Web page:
NB: There may be less citation than I would like in these current blogs because I’m in Austria, away from my books. I will try to add them when I return home in April.
Nowhere in the early, pre-Galfridian (pre Geoffrey of Monmouth) Arthurian Welsh stories (excluding the genealogies for the moment) is there a mention of Arthur’s ‘biological’ origins. Unlike the mythological Fionn mac Cumhail or Gwyn ap Nudd (more below) he is given no patronym. He’s not ‘ap Uthyr’ – son of Uthyr. (Uthyr is not given as his father until Geoffrey of Monmouth). This could be a problem for both a historical and a mythical Arthur. If he’s mythical, this would mean he may have to be the first of his mythological line, so to speak. The Welsh, like their Anglo-Saxon counterparts, liked to show their descent from gods (even when they were Christians) and yet there are no mythical lineages back to an Arthur (unless you could the later MacArthur/Campbell genealogies), and, perhaps more importantly, no royal line trying to claim descent from him. This could be simply because he’d been historicised so well; it could also be because he existed but his origins weren’t preserved, just like Ambrosius’ weren’t. As for the lack of patronym, this may not have been something given in the 5th century. Gildas gives no patronyms for his historical British figures. If his exploits were only known from poems, these poems probably never mentioned his father. There is, however, a lineage given for Arthur back to the god Llyr. (More on that later).
GWYDION & ARTAIUS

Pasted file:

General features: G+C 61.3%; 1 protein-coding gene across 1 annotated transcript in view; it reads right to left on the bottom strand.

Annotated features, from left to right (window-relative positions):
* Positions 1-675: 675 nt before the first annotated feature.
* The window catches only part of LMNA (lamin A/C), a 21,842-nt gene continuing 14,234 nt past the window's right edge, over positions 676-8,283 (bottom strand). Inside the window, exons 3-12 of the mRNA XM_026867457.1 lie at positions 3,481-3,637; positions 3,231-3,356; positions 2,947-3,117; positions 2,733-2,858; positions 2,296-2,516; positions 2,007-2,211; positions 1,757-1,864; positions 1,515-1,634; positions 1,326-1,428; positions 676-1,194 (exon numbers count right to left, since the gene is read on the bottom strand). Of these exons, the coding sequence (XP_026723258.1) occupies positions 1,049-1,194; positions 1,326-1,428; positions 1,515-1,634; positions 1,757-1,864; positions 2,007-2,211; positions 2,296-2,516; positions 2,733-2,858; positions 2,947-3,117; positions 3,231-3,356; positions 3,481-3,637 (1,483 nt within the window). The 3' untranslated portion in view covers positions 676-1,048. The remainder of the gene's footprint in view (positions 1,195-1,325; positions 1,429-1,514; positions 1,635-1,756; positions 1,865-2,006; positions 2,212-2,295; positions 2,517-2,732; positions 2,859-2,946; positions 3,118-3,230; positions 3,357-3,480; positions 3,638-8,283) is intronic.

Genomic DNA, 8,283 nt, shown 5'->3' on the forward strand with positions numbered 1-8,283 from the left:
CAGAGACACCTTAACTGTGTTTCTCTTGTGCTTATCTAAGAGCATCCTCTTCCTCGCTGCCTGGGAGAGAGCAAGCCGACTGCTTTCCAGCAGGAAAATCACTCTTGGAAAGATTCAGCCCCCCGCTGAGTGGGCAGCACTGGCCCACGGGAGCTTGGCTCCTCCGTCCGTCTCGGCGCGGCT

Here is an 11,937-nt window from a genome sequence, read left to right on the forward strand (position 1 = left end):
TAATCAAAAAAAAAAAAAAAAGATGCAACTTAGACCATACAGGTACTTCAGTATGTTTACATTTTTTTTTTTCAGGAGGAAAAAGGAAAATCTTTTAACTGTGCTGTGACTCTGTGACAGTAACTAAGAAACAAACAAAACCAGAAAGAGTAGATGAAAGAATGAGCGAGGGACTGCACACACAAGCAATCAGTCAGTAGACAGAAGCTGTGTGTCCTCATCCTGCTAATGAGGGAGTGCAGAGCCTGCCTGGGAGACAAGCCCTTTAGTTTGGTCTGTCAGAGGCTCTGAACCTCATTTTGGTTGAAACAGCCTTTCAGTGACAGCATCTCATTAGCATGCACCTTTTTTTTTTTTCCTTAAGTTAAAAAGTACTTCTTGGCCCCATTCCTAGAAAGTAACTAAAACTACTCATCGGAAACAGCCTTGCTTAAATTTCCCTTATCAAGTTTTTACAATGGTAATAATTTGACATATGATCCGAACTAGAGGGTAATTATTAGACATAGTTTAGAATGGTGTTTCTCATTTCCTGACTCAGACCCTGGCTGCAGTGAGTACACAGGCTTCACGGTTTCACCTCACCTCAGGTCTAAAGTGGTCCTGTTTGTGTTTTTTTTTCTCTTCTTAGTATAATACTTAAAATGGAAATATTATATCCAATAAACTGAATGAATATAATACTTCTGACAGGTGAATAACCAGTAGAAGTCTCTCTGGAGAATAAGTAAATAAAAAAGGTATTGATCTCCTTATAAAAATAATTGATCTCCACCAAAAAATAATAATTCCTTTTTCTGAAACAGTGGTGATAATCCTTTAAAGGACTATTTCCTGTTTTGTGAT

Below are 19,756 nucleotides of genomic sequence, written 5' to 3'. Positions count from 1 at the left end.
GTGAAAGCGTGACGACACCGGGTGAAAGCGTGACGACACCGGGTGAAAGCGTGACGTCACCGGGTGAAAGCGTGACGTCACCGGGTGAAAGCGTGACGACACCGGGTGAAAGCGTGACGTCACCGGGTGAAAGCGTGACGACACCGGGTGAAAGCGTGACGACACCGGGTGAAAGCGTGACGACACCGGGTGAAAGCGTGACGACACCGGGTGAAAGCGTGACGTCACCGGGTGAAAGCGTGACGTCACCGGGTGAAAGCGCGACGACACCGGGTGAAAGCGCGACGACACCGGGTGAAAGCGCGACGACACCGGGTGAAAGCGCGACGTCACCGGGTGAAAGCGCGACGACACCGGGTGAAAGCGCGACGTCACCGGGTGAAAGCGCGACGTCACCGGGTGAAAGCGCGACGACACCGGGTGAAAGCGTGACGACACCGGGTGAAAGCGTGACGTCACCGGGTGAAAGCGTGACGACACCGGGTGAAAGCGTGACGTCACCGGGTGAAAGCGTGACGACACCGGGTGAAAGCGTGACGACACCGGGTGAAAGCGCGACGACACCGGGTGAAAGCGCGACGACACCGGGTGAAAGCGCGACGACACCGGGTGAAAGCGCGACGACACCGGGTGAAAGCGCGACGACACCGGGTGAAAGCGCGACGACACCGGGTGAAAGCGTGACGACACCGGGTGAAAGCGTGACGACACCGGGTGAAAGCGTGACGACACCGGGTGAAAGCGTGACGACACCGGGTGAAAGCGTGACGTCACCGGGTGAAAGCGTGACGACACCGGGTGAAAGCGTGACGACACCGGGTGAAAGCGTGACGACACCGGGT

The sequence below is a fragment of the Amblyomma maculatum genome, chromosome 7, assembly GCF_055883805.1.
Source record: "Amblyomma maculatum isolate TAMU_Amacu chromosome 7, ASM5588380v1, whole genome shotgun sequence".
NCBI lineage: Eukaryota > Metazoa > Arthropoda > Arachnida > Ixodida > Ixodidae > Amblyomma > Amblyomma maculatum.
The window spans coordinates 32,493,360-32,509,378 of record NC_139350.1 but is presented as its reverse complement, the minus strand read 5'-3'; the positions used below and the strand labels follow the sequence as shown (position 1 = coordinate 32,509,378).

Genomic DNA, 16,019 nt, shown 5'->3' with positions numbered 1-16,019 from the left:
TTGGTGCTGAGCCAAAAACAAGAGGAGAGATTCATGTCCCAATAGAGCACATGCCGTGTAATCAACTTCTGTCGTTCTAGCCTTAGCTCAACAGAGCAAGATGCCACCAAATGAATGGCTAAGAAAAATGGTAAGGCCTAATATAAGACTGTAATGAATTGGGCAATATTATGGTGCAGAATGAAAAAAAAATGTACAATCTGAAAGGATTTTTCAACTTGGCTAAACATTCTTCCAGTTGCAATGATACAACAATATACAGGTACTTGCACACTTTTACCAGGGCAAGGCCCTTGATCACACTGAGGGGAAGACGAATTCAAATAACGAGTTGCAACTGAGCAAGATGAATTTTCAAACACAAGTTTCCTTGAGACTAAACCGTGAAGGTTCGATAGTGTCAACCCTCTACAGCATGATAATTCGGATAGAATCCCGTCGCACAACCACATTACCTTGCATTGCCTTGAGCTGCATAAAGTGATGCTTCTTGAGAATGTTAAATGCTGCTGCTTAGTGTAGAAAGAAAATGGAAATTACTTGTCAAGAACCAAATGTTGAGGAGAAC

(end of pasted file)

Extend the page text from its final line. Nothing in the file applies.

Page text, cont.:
Gods with similar traits were very often known by different names in different cultures. There is one from Wales, Gwydion, who had the same traits as the Gaulish god, Artaius (another bear god), who the Romans associated with Mercury (Mercurius Artaius). This god of the air had the same shapeshifting qualities as Gwydion … as well as those given to Arthur’s magician Menw ap Teirgwaedd in Culhwch, Merlin and, possibly later, Uthur. These qualities – the ability to shape shift into a bear for example – is what you might expect from a bear-derived sky god.
Tomas Green has tried to show an association with the Romano-British deity Mars Alator (possibly meaning “Huntsman” or “Cherisher”), known from an inscription at an altar at the Roman fort of ARBEIA (South Shields) and a silver-gilt votive plaque at Barkway, Hertfordshire. A huntsman would be more in keeping with Arthur. I mention the following elsewhere but will repeat it here.
Green has argued that the poem ‘The Chair of the Sovereign/Prince‘ or ‘The Chair of Teyrnon’ (‘Kadeir Teyrnon’), shows Arthur as a mythical figure because it relates him to the divine person of Teyrnon (from the Mabinogion) and of the god Alator: ‘echen aladwr’, (“of the family of Aladwr”). (“A Note of Aladur, Alator and Arthur”, STUDIA CELTICA, 41, 2007, 237-41 Available at http://www.arthuriana.co.uk/papers/Aladur.pdf). He also treats it as pre-Galfridian. However, as August Hunt points out in one of his blogs:
“Arthur was of the family of the Breton Aldroenus, according to Geoffrey of Monmouth. In the Welsh genealogies, this Aldroenus becomes Aldwr. Uther’s father Constantine/Custennin was the brother of this Aldwr. ‘Aladwr’ is thus merely a slight misspelling or corruption of Aldwr. Arthur is ‘of the family of Al(a)dwr’ and not of the god Alator [...] The poem is thus immediately shown to NOT be pre-Galfridian. We must, therefore, be extremely cautious in how we approach this material. Especially as components from earlier Welsh tradition and from Geoffrey can be mixed in the same composition.”
Had these shapeshifting sky-god qualities been something Arthur of the Welsh legends had, it would be an open-and-shut case. Instead, he has qualities more like the Irish character Fionn mac Cumhail.
A BRITISH FINN?
First another quote: